It’s one of the tiniest machines on the planet — about a hundred times smaller than the average cell. It’s so small that no scientist can spot it through a typical light microscope. Only with an electron microscope can we see its spiky surface. It’s not alive, and it’s not what most of us would think of as “dead.” This teensy machine seems to survive in a kind of purgatory state, yet it has traveled across continents and oceans from host to host, and brought hundreds of nations to a standstill.
Despite its diminutive size, the novel coronavirus, dubbed SARS-CoV-2, has seemingly taken the world by surprise with its virulence. However, it’s not a surprise to cell biologist Carolyn Machamer, who has studied viruses for the past 35 years.
“The beauty of research is that it teaches us things we never set out to learn,” said Machamer in a Pew Charitable Trusts article in 2013.
Machamer has seen the ebb and flow of funding for coronavirus research after other epidemics over the past 20 years, including SARS and MERS, two viruses closely related to the new coronavirus. Although these epidemic outbreaks cause tremendous fear and economic damage in addition to loss of life, few federal research funds have been dedicated to understanding the basic biology of coronaviruses, says Machamer.
“We need to know more about how these viruses work,” she says. “The knowledge can reveal hidden targets and an Achilles’ heel that could help us develop diagnostics and treatments to eradicate them quickly and efficiently.”
A plentiful array of viruses surrounds us. In the ocean alone, Machamer says there are an “astounding number” of bacterial viruses. In humans, scientists have identified several hundred species of viruses, not counting different strains, and it’s likely that number is just the tip of the iceberg.
Viruses are categorized by what their genome is made up of — either DNA or its closely related cousin, RNA. Their genome can be linear or circular, and some have fatty or “lipid” envelopes that surround and protect their genetic material.
SARS-CoV-2 is considered a medium size virus. It’s about 1/100th the size of an average cell. Coronaviruses use so-called fusion proteins that stud their surface — which give them their crowning name — to lock on to a host cell’s outer membrane.
This is not the first time humans have come across coronaviruses. While about 80% of common colds are caused by rhinoviruses and adenoviruses, the remainder are the result of coronaviruses.
There are many strains of coronaviruses, and the SARS-CoV-2 one is completely new to humans. There are more than 100 strains of rhinoviruses, and that’s why people get lots of colds, says Machamer.
Coronaviruses also infect birds, and Machamer studies an avian model of the virus in her laboratory at the Johns Hopkins University School of Medicine. Her focus of research is on the unusual way coronaviruses assemble their progeny within a host cell.
First, the virus enters an animal’s body through a mucus-lined surface — the nose, mouth or eyes. It uses its crown of proteins to fuse to a host cell surface or a cellular package called an endosome, which is engulfed by cells.
Once inside the host cell, the virus uses the first two-thirds of its genome to replicate. It copies its genome and makes structural proteins critical to form new viruses that will soon escape the host cell. But instead of going straight to the cell membrane to get ready to be shipped out of the host cell, the virus stops at a pancakelike structure called the Golgi complex, a kind of post office for the cell that sorts and processes proteins and spits them out of the cell after enclosing the proteins in a compartment called a vesicle.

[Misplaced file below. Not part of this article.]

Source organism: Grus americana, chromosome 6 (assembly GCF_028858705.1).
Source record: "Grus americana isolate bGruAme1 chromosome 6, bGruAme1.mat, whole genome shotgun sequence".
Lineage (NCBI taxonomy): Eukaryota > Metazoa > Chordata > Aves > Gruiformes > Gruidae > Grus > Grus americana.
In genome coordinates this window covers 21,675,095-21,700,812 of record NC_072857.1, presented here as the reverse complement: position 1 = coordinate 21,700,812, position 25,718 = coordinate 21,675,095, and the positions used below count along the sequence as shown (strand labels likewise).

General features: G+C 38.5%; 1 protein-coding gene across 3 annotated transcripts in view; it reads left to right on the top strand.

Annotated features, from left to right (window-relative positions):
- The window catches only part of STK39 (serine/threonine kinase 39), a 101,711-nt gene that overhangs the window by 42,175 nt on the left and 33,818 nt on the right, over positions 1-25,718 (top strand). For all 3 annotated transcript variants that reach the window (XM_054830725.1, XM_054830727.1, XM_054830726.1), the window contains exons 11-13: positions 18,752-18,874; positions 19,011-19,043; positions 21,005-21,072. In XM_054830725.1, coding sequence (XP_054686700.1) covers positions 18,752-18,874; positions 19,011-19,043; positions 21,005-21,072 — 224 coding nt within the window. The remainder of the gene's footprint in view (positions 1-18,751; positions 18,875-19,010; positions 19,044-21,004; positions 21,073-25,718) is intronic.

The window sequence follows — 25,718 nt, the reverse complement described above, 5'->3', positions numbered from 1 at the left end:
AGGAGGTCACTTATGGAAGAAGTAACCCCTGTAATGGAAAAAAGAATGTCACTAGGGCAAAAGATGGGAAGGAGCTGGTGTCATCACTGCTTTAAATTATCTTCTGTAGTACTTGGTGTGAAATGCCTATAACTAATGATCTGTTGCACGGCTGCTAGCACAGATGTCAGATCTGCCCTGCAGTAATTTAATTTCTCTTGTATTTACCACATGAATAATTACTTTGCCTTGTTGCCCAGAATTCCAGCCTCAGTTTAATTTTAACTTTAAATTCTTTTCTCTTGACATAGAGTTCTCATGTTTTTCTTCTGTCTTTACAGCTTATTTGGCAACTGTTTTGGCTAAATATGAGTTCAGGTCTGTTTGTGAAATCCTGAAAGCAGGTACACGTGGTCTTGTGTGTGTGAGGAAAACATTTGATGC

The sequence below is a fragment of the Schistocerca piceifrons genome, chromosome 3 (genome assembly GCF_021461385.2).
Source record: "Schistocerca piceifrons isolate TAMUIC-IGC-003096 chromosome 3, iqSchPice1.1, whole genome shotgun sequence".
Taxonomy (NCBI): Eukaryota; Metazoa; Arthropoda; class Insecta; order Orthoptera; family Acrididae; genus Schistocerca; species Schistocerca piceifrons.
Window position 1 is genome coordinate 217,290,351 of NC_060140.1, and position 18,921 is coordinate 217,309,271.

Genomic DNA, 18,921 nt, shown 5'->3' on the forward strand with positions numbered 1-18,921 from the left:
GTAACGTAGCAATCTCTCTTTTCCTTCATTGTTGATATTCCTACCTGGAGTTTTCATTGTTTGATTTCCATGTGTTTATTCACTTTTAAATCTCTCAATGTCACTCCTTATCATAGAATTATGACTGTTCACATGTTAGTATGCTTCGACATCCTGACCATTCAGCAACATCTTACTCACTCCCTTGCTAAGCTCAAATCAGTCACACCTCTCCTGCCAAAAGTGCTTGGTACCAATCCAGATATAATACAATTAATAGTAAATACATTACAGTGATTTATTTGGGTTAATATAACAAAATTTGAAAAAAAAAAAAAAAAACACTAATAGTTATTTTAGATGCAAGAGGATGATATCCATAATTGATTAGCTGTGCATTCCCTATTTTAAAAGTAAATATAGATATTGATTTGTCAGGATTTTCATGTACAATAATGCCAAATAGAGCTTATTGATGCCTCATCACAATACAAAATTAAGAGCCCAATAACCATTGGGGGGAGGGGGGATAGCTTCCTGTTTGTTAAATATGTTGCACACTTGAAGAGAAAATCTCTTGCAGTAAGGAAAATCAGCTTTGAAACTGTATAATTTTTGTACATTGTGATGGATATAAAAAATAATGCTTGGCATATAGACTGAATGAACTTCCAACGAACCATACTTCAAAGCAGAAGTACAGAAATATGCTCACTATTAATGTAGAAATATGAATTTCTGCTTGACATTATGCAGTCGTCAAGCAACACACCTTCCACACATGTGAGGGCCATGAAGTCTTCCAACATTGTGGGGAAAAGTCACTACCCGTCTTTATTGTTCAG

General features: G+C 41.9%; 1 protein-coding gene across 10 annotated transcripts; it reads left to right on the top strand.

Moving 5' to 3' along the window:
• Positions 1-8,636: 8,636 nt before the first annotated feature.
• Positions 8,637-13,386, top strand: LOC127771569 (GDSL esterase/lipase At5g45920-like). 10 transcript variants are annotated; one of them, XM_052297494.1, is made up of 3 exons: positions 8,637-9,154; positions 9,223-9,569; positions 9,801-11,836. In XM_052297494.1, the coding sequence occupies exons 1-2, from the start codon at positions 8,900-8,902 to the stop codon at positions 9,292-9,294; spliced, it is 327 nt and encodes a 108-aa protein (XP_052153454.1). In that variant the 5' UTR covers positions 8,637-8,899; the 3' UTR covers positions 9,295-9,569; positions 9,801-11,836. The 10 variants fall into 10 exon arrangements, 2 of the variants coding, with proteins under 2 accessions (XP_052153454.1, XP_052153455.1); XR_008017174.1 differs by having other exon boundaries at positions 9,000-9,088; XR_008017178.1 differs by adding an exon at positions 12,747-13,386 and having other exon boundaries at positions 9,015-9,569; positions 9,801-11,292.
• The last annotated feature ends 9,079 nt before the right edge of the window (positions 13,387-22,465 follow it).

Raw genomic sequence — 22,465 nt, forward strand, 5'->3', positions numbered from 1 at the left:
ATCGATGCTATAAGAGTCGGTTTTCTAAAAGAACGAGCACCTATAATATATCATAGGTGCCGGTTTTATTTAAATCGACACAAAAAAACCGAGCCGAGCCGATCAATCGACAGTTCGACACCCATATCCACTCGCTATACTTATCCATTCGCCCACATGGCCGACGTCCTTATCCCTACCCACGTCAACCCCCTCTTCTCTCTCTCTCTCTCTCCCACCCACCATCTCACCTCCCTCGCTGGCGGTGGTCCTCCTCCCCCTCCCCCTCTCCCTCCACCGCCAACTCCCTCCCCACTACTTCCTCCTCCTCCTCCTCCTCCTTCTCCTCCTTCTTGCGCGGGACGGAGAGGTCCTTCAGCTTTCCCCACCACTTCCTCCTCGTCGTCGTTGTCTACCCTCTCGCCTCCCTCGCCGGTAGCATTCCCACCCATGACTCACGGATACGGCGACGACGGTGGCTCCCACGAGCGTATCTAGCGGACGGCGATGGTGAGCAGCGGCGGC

At the Golgi complex, coronaviruses assemble new viruses and package them, using a piece of the Golgi complex’s membrane to form the new virus’s lipid envelope. Then, the Golgi complex stuffs the newly formed viruses into vesicles, which make their way to the cell surface.
“It’s not the most efficient way to assemble viruses and get them out of a cell,” says Machamer. “But there has to be a reason why this mechanism has persisted.”
Other viruses also use the Golgi complex to assemble their offspring. The most well known one is rubella (German measles).
Other viruses, such as West Nile, hepatitis C and Zika, use a different cellular structure to assemble new viruses: endoplasmic reticulum, which is made of membranes that foster protein production in the cell.
Machamer recently found that coronaviruses neutralize the pH of the Golgi complex, potentially paving a better path to help the germs, with their spiky halo, escape cells.
She says there has been a flurry of new scientific information about SARS-CoV-2 that needs to be further evaluated.
There is some evidence, she says, that SARS-CoV-2 has picked up mutations in its spiky crown of proteins that help the virus bind more tightly to cells. “This could be one reason why SARS-CoV-2 is more infectious than other viruses,” says Machamer.
Scientists will need more investments in research to face such global threats, and Machamer says it’s shortsighted to focus most of those resources on vaccines and therapies. “We need to understand how these viruses work,” she says, “and once we understand that, we’re in a better position to conquer them.”
For information from Johns Hopkins Medicine about the coronavirus pandemic, visit the coronavirus information page. For information on the coronavirus from throughout the Johns Hopkins enterprise, including the Johns Hopkins Bloomberg School of Public Health and The Johns Hopkins University, visit the coronavirus resource center.